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TRACTS FOR THE TIMES.

ADVERTISEMENT.

In completing the second volume of a publication, to which the circumstances of the day have given rise, it may be right to allude to a change which has taken place in them since the date of its commencement. At that time, in consequence of long security, the attention of members of our Church had been but partially engaged in ascertaining the grounds of their adherence to it; but the imminent peril to which all that is dear to them has since been exposed, has naturally turned their thoughts that way, and obliged them to defend it on one or other of the principles which are usually put forward in its behalf. Discussions have thus been renewed in various quarters, on points which had long remained undisturbed; and, though numbers continue undecided in opinion, or take up a temporary position in some one of the hundred middle points which may be assumed between the two main theories in which the question issues, and others, again, have deliberately entrenched themselves in the modern or ultra-protestant alternative, yet, on the whole, there has been much hearty and intelligent adoption, and much respectful study, of those more primitive views maintained by our great Divines. As the altered state of public information and opinion has a necessary bearing on the efforts of those who desire to excite attention to the subject, (in which number the writers of these Tracts are to be included,) it will not be inappropriate briefly to state in this place, what it is conceived is the present position of the great body of Churchmen with reference to it.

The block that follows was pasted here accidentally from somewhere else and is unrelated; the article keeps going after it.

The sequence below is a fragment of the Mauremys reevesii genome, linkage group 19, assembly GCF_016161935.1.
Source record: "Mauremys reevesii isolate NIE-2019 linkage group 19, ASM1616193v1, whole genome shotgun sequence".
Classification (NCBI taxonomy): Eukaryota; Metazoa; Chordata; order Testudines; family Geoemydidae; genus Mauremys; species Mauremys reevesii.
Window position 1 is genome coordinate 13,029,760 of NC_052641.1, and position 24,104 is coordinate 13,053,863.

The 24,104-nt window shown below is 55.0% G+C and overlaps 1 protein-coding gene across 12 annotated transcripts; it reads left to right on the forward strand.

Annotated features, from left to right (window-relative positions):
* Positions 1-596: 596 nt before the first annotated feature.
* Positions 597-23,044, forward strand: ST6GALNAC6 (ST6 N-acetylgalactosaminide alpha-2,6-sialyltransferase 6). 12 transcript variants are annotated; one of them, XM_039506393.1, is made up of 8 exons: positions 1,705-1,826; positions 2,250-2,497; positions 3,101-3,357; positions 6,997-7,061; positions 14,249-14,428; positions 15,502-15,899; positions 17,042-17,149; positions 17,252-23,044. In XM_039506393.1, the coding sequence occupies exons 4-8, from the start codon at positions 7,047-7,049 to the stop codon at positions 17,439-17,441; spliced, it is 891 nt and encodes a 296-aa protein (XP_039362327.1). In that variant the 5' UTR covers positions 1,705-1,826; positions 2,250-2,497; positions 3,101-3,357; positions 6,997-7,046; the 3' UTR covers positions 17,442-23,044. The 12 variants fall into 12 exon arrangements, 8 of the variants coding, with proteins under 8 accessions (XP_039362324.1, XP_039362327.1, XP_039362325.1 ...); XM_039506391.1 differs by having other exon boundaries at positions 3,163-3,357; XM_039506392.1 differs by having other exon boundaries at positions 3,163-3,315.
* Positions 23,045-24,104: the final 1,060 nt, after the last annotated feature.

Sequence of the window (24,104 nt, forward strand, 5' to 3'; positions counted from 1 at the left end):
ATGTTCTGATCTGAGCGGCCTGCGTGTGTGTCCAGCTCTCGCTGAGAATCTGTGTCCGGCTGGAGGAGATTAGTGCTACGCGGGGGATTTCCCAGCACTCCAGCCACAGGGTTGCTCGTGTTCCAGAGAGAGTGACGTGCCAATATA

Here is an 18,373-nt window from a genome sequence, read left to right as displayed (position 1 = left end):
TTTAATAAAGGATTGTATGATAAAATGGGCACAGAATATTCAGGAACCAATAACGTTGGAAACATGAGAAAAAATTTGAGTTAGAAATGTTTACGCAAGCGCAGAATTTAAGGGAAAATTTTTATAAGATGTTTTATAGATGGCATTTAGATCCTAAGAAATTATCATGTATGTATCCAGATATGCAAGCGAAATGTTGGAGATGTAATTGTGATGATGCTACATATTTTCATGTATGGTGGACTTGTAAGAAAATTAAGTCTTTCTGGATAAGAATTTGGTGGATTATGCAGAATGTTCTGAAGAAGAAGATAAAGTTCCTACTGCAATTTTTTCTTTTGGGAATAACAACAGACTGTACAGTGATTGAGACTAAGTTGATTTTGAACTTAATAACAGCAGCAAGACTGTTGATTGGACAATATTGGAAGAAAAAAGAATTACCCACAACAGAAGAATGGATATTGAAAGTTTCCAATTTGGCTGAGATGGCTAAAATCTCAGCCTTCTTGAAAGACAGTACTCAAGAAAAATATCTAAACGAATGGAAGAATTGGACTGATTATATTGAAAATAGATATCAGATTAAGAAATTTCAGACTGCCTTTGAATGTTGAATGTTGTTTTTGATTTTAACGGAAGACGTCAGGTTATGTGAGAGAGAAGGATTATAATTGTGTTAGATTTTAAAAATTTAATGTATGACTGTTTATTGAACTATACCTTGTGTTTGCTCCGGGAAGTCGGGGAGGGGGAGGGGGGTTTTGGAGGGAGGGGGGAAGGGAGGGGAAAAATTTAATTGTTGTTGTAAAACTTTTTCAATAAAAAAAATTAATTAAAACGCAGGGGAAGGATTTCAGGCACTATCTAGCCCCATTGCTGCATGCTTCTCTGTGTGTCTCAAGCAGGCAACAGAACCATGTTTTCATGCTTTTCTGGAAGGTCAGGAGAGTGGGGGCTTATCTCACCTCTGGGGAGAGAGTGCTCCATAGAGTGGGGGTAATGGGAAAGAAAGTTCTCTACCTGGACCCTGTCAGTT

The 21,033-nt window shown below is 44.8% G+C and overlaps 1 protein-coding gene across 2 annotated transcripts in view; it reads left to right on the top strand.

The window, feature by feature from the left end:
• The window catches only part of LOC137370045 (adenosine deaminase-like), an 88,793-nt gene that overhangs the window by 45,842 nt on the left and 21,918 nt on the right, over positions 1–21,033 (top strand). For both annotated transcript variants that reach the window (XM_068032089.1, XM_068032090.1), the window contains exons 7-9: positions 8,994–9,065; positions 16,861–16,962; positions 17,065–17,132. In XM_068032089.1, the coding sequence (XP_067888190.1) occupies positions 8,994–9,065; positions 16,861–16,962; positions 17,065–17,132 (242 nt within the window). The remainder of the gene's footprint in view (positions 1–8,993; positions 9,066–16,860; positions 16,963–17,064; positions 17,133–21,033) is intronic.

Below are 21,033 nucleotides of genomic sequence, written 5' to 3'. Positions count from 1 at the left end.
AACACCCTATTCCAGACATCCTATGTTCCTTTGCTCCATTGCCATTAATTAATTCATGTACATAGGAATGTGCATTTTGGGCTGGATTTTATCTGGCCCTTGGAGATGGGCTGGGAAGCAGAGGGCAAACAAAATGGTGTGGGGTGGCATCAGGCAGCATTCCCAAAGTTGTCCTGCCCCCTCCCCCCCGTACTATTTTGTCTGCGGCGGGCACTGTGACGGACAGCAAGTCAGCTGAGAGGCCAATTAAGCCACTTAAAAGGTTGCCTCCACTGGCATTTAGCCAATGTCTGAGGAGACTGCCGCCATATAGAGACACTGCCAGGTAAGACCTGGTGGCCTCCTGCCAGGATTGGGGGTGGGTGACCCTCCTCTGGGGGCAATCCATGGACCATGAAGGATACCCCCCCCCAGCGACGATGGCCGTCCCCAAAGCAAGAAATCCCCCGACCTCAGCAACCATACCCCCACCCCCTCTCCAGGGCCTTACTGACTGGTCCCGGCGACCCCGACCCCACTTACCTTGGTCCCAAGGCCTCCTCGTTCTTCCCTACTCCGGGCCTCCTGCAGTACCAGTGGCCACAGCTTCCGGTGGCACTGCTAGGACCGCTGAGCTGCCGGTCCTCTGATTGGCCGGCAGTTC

While we have cause to be thankful for the sounder and

A2 ix more accurate language which is now very generally adopted among well-judging men on ecclesiastical subjects, we must beware of over-estimating what has been done, and so becoming sanguine in our hopes of success, or slackening our exertions to secure it. Many more persons, doubtless, have taken up a profession of the main doctrine in question, that, namely, of the One Catholic and Apostolic Church, than fully enter into it. This is to be expected, it being the peculiarity of all religious teaching, that words are imparted before ideas. A child learns his Creed or Catechism before he understands it; and in beginning any deep subject we are all but children to the end of our lives. The instinctive perception of a rightly instructed mind, the prima facie force of the argument, or the authority of our celebrated writers, have all had their due and extensive influence in furthering the reception of the doctrine, when once it was openly maintained; to which must be added the prospect of the loss of state protection, which made it necessary to look out for other reasons for adherence to the Church besides that of obedience to the civil magistrate. Nothing, which has spread quickly, has been received thoroughly. Doubtless there are a number of seriously-minded persons, who think they admit the doctrine in question much more fully than they do, and who would be startled at seeing that realized in particulars, which they confess in an abstract form. Many there are who do not at all feel that it is capable of a practical application; and, while they bring it forward on special occasions, in formal expositions of faith, or in answer to a direct interrogatory, let it slip from their minds almost entirely in their daily conduct or their religious teaching, from the long and inveterate habit of thinking and acting without it. We must not then at all be surprised at finding, that to modify the principles and motives on which men act is not the work of a day; nor at undergoing disappointments, at witnessing relapses, misconceptions, sudden disgusts, and, on the other hand, abuses and perversions of the true doctrine, in the case of those who have taken it up with greater warmth than discernment.